Difference between 49-0, None Of The Above (NOTA) and Right To Reject (RTR): It should be noted that recent judgment by Supreme Court on the demand to provide for negative voting through a button on the electronic voting machines (EVMs) for None of the Above or NOTA option does not correspond to Right To Reject.
What is NOTA?
NOTA stands for None Of The Above.
What happens if NOTA gets majority in an election?
Nothing. If NOTA gets majority, that will not translate to re-election or to a condition where the constituency remain vacant, as NOTA is not the right to reject. The next candidate with maximum votes will win the election. So then what is the use of this?
NOTA is the right to register a negative opinion, in secrecy, at the age of electronic voting. The NOTA votes will be counted as invalid votes. It encourages voters to exercise their voting rights. It also avoids false voting in the names of those who don’t turn up. But the clue here is secrecy, which was not available with 49-O.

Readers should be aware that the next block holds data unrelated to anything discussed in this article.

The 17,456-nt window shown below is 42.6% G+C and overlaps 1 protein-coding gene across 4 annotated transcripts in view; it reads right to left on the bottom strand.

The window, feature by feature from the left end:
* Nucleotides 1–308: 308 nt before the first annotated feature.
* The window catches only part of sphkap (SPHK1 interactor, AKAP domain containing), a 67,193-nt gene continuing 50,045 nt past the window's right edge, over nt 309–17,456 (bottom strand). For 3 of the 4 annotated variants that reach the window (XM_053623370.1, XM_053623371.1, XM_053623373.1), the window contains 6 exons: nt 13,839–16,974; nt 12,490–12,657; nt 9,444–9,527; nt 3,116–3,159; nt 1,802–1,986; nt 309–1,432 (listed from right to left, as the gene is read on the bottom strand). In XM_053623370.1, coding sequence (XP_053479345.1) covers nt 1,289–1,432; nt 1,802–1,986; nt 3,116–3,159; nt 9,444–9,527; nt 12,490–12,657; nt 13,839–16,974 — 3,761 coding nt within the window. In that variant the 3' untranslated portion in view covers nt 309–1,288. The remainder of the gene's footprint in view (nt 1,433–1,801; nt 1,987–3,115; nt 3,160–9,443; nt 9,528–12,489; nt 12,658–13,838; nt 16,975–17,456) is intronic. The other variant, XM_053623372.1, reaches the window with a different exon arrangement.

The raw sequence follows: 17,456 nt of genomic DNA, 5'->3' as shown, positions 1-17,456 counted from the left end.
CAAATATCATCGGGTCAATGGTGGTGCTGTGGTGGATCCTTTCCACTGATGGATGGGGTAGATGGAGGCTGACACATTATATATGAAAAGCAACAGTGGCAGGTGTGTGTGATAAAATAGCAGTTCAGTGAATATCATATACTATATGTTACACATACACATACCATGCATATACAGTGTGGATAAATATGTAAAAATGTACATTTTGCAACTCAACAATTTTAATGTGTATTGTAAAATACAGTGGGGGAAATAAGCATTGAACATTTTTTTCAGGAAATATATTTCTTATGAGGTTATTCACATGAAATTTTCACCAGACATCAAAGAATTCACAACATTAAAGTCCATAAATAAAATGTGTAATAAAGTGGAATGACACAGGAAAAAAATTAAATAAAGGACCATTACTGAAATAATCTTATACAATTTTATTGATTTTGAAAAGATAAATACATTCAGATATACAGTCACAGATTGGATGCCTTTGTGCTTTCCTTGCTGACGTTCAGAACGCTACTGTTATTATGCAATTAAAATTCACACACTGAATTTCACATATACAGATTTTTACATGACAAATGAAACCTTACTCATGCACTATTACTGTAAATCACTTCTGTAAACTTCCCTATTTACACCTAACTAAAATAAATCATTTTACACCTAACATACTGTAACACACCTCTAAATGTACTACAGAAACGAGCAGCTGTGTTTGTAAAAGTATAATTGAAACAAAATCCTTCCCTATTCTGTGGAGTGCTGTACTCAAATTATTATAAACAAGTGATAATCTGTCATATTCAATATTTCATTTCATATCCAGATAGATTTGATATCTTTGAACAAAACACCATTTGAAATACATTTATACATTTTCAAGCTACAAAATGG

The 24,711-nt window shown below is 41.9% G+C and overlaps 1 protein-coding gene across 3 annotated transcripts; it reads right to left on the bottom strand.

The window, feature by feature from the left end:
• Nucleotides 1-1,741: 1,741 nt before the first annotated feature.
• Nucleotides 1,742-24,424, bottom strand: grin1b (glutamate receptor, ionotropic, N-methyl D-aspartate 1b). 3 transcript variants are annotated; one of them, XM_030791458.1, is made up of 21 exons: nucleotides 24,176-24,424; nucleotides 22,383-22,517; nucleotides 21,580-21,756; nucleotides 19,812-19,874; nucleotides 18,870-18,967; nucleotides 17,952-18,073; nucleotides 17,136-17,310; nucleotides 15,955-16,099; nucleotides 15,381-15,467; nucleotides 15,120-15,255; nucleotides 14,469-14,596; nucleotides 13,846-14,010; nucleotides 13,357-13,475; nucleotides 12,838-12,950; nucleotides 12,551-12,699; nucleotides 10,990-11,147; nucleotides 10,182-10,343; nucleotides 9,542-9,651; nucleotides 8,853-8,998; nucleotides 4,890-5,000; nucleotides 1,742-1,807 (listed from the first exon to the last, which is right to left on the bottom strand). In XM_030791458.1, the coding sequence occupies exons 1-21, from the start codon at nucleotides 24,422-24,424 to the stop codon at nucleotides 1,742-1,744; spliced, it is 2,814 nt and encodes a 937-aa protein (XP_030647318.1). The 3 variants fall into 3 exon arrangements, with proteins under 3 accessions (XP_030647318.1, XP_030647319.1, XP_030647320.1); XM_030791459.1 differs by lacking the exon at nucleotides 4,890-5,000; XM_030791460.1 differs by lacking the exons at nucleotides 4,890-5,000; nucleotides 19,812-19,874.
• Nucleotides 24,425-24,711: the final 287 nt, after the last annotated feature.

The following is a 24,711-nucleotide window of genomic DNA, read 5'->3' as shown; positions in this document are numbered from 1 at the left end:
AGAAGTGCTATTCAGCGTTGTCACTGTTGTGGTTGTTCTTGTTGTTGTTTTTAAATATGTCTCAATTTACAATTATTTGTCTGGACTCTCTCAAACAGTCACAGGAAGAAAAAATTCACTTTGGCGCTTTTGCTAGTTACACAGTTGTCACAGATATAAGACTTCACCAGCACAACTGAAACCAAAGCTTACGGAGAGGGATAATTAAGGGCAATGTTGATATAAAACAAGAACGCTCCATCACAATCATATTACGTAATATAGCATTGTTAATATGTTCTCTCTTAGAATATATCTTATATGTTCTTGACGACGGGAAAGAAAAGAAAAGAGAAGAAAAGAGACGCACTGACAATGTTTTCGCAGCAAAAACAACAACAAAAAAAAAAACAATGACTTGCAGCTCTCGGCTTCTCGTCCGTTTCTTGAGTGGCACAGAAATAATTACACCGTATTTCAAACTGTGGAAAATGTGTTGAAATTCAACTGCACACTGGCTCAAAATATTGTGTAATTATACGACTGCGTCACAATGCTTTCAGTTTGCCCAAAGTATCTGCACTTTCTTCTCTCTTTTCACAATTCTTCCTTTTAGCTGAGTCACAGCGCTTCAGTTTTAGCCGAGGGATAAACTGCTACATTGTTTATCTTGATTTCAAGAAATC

Apart from the secrecy aspect, NOTA will put pressure political parties to nominate only good candidates, as if the number of invalid votes increase, it can de-balance their calculations.
What is rule 49-O?
According to Conduct of Elections Rules, 1961 rule 49-O says that “Elector deciding not to vote.-If an elector, after his electoral roll number has been duly entered in the register of voters in Form-17A and has put his signature or thumb impression thereon as required under sub-rule (1) of rule 49L, decided not to record his vote, a remark to this effect shall be made against the said entry in Form 17A by the presiding officer and the signature or thumb impression of the elector shall be obtained against such remark.”
The difference between 49-O and NOTA is that 49-O does not provide secrecy. But having said that, the best option was right to reject. Then what is it?
What is Right To Reject (RTR)?
Right To Reject is a condition when Rejection/Negative Votes win majority, it results in re-election.